An open house on Feb. 6 introduced the public to the new and improved Rogue Valley Community Television studio, now known as the Southern Oregon Digital Media Center.
The change from RVTV to Southern Oregon DMC is designed to bring the old broadcast television center up to speed with contemporary technology by using digital broadcasting.
By switching to more digital media, the DMC is able to “bring local voices to the community as well as the worldwide web,” said Brandon Givens, who is the local access coordinator for the DMC. The switch is also intended to bring the center more in touch with Southern Oregon University’s academic mission.
Some of the changes that distinguish the DMC from RVTV include an improved facility, changes in staff, new technological equipment and infrastructure, as well as access to an online archive, which enables producers to submit their locally produced content online. This service is offered to anybody who wants to produce local content free of charge, although there is a charge for older material. Submission forms can be found in the DMC office at 1525 Webster St.
According to Givens the use of this database allows material, such as public proceedings to be recorded for posterity.
“Once something is submitted onto the archive, it’s up there for viewing, or review,” said Givens.
Local producers were also in attendance for the open house ceremony, including Mickey Fox who has produced material for RVTV for eight consecutive years.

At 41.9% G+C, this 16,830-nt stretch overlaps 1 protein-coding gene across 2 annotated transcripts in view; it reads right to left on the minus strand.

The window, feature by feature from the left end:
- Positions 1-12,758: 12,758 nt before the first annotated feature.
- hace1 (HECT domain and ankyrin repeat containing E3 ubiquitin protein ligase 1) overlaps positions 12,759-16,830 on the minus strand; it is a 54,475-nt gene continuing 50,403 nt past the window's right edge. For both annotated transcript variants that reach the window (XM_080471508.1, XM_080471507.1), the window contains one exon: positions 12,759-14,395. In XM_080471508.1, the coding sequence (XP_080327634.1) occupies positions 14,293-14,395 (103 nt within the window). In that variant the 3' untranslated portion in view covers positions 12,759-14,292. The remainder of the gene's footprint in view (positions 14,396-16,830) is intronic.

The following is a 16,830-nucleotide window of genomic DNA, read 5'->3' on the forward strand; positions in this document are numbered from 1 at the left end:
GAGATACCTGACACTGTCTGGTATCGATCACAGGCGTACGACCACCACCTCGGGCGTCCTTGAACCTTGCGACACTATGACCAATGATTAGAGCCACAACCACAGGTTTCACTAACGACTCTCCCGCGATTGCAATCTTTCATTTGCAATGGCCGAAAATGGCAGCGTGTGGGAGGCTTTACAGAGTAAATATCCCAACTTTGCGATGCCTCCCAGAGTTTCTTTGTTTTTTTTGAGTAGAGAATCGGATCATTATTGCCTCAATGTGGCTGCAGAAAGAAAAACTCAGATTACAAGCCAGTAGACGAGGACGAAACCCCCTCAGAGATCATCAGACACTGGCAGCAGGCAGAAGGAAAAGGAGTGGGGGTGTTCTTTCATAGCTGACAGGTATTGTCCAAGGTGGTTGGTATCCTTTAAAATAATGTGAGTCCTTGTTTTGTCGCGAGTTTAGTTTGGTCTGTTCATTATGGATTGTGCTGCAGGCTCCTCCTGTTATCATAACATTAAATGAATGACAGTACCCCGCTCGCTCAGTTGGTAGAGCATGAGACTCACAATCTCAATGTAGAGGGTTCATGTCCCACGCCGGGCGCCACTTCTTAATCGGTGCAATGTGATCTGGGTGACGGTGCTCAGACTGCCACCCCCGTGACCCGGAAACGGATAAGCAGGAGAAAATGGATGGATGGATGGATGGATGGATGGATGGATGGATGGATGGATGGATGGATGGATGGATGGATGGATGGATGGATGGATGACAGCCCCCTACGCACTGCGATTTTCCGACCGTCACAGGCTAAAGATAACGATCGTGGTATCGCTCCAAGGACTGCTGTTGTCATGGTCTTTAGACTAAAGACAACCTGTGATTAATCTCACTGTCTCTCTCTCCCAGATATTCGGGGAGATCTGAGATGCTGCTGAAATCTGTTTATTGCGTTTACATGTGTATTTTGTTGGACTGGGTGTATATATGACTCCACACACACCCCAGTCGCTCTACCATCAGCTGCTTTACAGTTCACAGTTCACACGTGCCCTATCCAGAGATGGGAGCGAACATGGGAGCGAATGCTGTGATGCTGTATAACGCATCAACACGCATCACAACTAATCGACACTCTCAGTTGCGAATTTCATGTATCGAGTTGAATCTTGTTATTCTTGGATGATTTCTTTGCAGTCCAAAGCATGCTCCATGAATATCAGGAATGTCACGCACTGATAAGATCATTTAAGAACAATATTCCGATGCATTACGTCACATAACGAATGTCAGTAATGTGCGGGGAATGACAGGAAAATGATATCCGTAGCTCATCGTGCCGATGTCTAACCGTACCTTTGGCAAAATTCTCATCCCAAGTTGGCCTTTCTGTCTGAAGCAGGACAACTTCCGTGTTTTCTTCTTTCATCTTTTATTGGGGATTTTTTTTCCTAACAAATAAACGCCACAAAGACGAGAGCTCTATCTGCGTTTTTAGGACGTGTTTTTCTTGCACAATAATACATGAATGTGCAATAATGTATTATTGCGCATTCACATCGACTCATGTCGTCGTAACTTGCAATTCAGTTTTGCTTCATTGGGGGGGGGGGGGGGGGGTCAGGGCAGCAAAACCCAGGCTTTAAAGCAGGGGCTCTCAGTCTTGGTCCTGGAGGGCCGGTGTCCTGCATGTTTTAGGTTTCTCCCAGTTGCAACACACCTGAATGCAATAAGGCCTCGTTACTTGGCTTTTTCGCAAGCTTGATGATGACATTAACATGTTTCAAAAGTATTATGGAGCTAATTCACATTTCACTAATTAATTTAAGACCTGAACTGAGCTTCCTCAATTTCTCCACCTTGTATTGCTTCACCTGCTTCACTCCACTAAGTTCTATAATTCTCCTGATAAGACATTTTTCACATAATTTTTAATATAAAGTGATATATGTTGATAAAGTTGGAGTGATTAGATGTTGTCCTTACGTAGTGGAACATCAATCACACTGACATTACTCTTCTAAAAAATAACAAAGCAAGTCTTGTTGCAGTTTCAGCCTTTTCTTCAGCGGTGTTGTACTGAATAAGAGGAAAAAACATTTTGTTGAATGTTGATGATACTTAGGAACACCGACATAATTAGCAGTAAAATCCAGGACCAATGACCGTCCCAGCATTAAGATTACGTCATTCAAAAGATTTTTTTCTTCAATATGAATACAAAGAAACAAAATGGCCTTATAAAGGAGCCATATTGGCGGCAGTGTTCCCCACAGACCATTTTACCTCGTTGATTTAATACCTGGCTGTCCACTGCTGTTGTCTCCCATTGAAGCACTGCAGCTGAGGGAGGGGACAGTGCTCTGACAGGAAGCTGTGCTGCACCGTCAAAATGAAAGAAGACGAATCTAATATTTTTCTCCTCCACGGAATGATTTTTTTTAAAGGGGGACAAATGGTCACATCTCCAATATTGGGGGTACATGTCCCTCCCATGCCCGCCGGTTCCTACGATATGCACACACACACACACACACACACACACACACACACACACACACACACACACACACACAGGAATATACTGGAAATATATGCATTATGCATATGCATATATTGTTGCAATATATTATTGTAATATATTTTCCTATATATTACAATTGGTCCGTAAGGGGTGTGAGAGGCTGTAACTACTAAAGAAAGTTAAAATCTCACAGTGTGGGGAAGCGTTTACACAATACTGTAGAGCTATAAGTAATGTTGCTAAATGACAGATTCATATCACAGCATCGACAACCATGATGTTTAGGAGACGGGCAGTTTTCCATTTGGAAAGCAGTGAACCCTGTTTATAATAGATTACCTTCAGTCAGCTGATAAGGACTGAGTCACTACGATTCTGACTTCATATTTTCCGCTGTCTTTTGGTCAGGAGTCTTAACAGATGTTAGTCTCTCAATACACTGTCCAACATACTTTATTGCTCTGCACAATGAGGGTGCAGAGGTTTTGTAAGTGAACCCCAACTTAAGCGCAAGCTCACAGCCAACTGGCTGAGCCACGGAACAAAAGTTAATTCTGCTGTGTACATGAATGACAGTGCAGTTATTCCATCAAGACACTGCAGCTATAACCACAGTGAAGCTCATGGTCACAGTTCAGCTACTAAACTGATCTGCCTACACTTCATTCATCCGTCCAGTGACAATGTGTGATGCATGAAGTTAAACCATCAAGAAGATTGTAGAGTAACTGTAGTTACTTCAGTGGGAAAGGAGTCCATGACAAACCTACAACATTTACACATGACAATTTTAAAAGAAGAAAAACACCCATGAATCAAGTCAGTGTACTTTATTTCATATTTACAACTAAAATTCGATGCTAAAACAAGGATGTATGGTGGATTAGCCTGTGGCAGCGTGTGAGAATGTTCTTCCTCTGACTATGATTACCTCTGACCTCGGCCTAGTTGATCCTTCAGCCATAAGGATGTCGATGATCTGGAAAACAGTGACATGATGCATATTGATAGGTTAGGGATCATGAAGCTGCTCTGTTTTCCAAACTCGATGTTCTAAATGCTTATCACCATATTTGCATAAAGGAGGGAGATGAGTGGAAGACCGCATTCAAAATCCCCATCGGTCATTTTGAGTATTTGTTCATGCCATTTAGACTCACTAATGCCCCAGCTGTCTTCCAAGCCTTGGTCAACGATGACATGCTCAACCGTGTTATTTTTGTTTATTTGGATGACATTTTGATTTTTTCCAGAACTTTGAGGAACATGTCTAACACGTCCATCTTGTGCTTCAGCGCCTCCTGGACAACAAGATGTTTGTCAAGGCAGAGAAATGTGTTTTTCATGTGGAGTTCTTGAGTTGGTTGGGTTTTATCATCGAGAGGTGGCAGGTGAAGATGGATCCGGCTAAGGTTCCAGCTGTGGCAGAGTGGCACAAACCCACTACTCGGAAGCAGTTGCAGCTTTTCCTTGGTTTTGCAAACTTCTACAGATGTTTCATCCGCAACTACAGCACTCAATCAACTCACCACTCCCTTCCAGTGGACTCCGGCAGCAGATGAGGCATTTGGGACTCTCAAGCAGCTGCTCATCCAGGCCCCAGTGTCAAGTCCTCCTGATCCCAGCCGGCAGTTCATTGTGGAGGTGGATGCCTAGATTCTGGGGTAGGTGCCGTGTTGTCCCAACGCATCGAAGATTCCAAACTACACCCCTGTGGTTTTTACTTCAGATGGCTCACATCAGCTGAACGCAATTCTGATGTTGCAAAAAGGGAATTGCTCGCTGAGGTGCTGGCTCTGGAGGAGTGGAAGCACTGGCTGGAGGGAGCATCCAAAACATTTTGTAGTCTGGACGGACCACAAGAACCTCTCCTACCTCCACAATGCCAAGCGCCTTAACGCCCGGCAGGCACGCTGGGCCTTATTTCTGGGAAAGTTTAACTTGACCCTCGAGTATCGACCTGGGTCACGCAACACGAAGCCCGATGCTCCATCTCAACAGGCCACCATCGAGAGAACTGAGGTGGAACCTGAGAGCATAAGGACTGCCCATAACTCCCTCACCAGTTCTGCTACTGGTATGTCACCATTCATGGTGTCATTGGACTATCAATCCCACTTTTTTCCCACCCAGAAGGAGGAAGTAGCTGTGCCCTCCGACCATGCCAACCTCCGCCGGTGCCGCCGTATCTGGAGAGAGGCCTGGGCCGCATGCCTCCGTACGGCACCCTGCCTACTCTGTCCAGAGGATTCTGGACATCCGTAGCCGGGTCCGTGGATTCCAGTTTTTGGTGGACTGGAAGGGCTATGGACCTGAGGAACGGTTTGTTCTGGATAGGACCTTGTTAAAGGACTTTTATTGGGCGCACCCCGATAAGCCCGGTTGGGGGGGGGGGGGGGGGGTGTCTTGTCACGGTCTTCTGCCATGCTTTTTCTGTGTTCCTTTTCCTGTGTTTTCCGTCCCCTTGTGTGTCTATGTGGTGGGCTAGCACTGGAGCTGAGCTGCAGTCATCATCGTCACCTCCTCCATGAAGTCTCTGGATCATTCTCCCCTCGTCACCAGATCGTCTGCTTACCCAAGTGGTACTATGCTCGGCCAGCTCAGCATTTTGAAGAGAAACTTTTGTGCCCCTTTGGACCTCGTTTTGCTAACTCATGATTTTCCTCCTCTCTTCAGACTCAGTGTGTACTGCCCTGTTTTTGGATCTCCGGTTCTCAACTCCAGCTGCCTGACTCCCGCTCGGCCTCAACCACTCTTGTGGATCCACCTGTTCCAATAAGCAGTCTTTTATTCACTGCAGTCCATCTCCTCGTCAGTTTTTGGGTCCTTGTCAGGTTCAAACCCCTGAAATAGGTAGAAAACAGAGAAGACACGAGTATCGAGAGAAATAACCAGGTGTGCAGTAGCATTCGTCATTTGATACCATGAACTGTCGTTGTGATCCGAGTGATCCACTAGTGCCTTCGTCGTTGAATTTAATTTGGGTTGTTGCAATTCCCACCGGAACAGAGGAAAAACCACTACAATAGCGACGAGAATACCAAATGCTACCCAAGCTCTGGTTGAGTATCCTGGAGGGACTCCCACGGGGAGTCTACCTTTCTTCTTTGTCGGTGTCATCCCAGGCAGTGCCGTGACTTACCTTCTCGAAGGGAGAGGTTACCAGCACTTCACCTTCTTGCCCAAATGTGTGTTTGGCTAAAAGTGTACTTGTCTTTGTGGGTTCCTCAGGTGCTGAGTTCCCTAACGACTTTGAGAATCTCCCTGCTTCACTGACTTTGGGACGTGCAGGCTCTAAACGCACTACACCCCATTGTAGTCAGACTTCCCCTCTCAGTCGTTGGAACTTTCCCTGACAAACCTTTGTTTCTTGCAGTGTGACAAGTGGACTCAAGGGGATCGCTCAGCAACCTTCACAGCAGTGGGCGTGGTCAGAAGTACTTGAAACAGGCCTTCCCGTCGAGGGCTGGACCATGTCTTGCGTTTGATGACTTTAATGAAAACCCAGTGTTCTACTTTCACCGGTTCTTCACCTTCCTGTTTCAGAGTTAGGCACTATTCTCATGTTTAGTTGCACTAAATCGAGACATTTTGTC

“The new DMC will take some getting used to,” said Fox, although he added that “the database seems new and exciting.”
Brandon Fish, a small business owner, SOU student and local producer, has been working with RVTV for five years.
“[I’m] impressed with what they’ve done with RVTV,” said Fish. “The DMC has so much more to offer than what RVTV did before.”
Charles Douglas, who worked with Humboldt Community Access Television before becoming the assistant access coordinator for RVTV, also mentioned revitalizing SOU’s student radio station that was cut last term due to lack of involvement.
Students who were working with the radio station would be able to “convert discussion shows or talk shows to television relatively easy, and that the DMC would be a great facilitator for that purpose,” he said.